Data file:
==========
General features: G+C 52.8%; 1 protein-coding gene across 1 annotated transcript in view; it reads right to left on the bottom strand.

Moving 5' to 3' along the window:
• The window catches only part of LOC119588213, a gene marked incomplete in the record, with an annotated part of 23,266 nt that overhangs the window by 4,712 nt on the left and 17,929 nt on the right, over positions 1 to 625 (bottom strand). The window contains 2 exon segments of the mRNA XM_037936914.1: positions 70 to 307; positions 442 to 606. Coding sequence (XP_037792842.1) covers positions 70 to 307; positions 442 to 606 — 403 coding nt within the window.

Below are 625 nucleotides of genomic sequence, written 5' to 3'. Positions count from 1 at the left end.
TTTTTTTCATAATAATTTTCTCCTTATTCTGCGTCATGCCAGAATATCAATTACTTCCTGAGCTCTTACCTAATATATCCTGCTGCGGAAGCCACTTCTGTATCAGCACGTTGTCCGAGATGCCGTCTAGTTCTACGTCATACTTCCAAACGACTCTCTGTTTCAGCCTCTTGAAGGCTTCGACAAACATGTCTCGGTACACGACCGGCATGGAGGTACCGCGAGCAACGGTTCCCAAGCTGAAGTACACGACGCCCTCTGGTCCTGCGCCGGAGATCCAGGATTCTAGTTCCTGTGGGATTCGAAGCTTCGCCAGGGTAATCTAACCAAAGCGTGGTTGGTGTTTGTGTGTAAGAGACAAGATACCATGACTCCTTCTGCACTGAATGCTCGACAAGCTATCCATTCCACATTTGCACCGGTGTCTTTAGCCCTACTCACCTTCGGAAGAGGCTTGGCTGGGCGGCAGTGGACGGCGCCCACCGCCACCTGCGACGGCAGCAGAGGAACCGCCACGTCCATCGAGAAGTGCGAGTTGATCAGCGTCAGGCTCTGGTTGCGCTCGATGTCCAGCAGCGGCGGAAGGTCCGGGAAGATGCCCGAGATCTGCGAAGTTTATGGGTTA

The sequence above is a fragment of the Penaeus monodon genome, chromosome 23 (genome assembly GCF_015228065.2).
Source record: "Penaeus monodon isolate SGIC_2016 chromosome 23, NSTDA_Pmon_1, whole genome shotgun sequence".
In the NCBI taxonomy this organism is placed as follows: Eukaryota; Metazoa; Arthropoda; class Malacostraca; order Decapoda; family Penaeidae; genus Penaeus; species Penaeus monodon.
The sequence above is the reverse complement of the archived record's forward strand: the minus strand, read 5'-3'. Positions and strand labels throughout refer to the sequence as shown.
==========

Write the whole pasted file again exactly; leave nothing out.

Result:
General features: G+C 52.8%; 1 protein-coding gene across 1 annotated transcript in view; it reads right to left on the bottom strand.

Moving 5' to 3' along the window:
• The window catches only part of LOC119588213, a gene marked incomplete in the record, with an annotated part of 23,266 nt that overhangs the window by 4,712 nt on the left and 17,929 nt on the right, over positions 1 to 625 (bottom strand). The window contains 2 exon segments of the mRNA XM_037936914.1: positions 70 to 307; positions 442 to 606. Coding sequence (XP_037792842.1) covers positions 70 to 307; positions 442 to 606 — 403 coding nt within the window.

Below are 625 nucleotides of genomic sequence, written 5' to 3'. Positions count from 1 at the left end.
TTTTTTTCATAATAATTTTCTCCTTATTCTGCGTCATGCCAGAATATCAATTACTTCCTGAGCTCTTACCTAATATATCCTGCTGCGGAAGCCACTTCTGTATCAGCACGTTGTCCGAGATGCCGTCTAGTTCTACGTCATACTTCCAAACGACTCTCTGTTTCAGCCTCTTGAAGGCTTCGACAAACATGTCTCGGTACACGACCGGCATGGAGGTACCGCGAGCAACGGTTCCCAAGCTGAAGTACACGACGCCCTCTGGTCCTGCGCCGGAGATCCAGGATTCTAGTTCCTGTGGGATTCGAAGCTTCGCCAGGGTAATCTAACCAAAGCGTGGTTGGTGTTTGTGTGTAAGAGACAAGATACCATGACTCCTTCTGCACTGAATGCTCGACAAGCTATCCATTCCACATTTGCACCGGTGTCTTTAGCCCTACTCACCTTCGGAAGAGGCTTGGCTGGGCGGCAGTGGACGGCGCCCACCGCCACCTGCGACGGCAGCAGAGGAACCGCCACGTCCATCGAGAAGTGCGAGTTGATCAGCGTCAGGCTCTGGTTGCGCTCGATGTCCAGCAGCGGCGGAAGGTCCGGGAAGATGCCCGAGATCTGCGAAGTTTATGGGTTA

The sequence above is a fragment of the Penaeus monodon genome, chromosome 23 (genome assembly GCF_015228065.2).
Source record: "Penaeus monodon isolate SGIC_2016 chromosome 23, NSTDA_Pmon_1, whole genome shotgun sequence".
In the NCBI taxonomy this organism is placed as follows: Eukaryota; Metazoa; Arthropoda; class Malacostraca; order Decapoda; family Penaeidae; genus Penaeus; species Penaeus monodon.
The sequence above is the reverse complement of the archived record's forward strand: the minus strand, read 5'-3'. Positions and strand labels throughout refer to the sequence as shown.